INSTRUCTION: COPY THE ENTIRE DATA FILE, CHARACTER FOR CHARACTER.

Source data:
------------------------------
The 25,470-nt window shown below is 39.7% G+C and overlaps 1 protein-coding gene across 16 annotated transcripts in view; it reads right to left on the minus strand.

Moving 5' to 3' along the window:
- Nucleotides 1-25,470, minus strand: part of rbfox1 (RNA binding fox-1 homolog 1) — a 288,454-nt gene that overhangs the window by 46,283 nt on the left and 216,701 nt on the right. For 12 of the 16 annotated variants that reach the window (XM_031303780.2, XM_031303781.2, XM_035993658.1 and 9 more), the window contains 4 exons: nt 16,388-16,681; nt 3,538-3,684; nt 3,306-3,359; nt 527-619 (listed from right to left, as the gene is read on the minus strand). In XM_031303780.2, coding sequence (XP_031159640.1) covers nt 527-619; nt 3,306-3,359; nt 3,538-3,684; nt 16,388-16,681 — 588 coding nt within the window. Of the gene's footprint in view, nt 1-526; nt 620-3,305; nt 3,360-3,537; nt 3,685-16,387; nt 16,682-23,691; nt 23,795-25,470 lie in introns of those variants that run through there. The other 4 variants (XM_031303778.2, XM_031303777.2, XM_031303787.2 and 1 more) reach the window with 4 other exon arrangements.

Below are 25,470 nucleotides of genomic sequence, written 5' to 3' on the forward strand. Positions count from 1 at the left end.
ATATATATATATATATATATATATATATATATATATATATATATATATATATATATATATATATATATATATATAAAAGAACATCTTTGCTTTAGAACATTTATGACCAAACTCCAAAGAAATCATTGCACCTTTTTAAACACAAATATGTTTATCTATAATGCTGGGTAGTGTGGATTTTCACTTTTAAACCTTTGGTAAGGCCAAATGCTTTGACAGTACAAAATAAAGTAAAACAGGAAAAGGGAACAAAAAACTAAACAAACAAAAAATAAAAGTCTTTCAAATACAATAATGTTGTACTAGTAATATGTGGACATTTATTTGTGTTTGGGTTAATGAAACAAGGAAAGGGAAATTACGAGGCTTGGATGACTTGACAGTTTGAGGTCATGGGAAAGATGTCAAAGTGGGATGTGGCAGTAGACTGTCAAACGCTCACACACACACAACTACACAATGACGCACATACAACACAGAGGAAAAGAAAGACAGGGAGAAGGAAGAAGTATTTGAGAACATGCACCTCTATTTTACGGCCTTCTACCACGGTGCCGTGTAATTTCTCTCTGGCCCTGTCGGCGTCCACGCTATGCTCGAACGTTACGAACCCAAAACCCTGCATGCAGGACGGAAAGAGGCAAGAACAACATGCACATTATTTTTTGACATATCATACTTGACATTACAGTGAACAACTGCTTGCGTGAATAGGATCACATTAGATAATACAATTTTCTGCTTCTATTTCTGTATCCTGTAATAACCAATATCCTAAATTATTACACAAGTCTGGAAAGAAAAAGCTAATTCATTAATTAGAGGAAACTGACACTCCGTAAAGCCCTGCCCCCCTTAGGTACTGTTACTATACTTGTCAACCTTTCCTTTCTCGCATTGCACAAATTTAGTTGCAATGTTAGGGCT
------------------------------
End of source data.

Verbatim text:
The 25,470-nt window shown below is 39.7% G+C and overlaps 1 protein-coding gene across 16 annotated transcripts in view; it reads right to left on the minus strand.

Moving 5' to 3' along the window:
- Nucleotides 1-25,470, minus strand: part of rbfox1 (RNA binding fox-1 homolog 1) — a 288,454-nt gene that overhangs the window by 46,283 nt on the left and 216,701 nt on the right. For 12 of the 16 annotated variants that reach the window (XM_031303780.2, XM_031303781.2, XM_035993658.1 and 9 more), the window contains 4 exons: nt 16,388-16,681; nt 3,538-3,684; nt 3,306-3,359; nt 527-619 (listed from right to left, as the gene is read on the minus strand). In XM_031303780.2, coding sequence (XP_031159640.1) covers nt 527-619; nt 3,306-3,359; nt 3,538-3,684; nt 16,388-16,681 — 588 coding nt within the window. Of the gene's footprint in view, nt 1-526; nt 620-3,305; nt 3,360-3,537; nt 3,685-16,387; nt 16,682-23,691; nt 23,795-25,470 lie in introns of those variants that run through there. The other 4 variants (XM_031303778.2, XM_031303777.2, XM_031303787.2 and 1 more) reach the window with 4 other exon arrangements.

Below are 25,470 nucleotides of genomic sequence, written 5' to 3' on the forward strand. Positions count from 1 at the left end.
ATATATATATATATATATATATATATATATATATATATATATATATATATATATATATATATATATATATATATAAAAGAACATCTTTGCTTTAGAACATTTATGACCAAACTCCAAAGAAATCATTGCACCTTTTTAAACACAAATATGTTTATCTATAATGCTGGGTAGTGTGGATTTTCACTTTTAAACCTTTGGTAAGGCCAAATGCTTTGACAGTACAAAATAAAGTAAAACAGGAAAAGGGAACAAAAAACTAAACAAACAAAAAATAAAAGTCTTTCAAATACAATAATGTTGTACTAGTAATATGTGGACATTTATTTGTGTTTGGGTTAATGAAACAAGGAAAGGGAAATTACGAGGCTTGGATGACTTGACAGTTTGAGGTCATGGGAAAGATGTCAAAGTGGGATGTGGCAGTAGACTGTCAAACGCTCACACACACACAACTACACAATGACGCACATACAACACAGAGGAAAAGAAAGACAGGGAGAAGGAAGAAGTATTTGAGAACATGCACCTCTATTTTACGGCCTTCTACCACGGTGCCGTGTAATTTCTCTCTGGCCCTGTCGGCGTCCACGCTATGCTCGAACGTTACGAACCCAAAACCCTGCATGCAGGACGGAAAGAGGCAAGAACAACATGCACATTATTTTTTGACATATCATACTTGACATTACAGTGAACAACTGCTTGCGTGAATAGGATCACATTAGATAATACAATTTTCTGCTTCTATTTCTGTATCCTGTAATAACCAATATCCTAAATTATTACACAAGTCTGGAAAGAAAAAGCTAATTCATTAATTAGAGGAAACTGACACTCCGTAAAGCCCTGCCCCCCTTAGGTACTGTTACTATACTTGTCAACCTTTCCTTTCTCGCATTGCACAAATTTAGTTGCAATGTTAGGGCT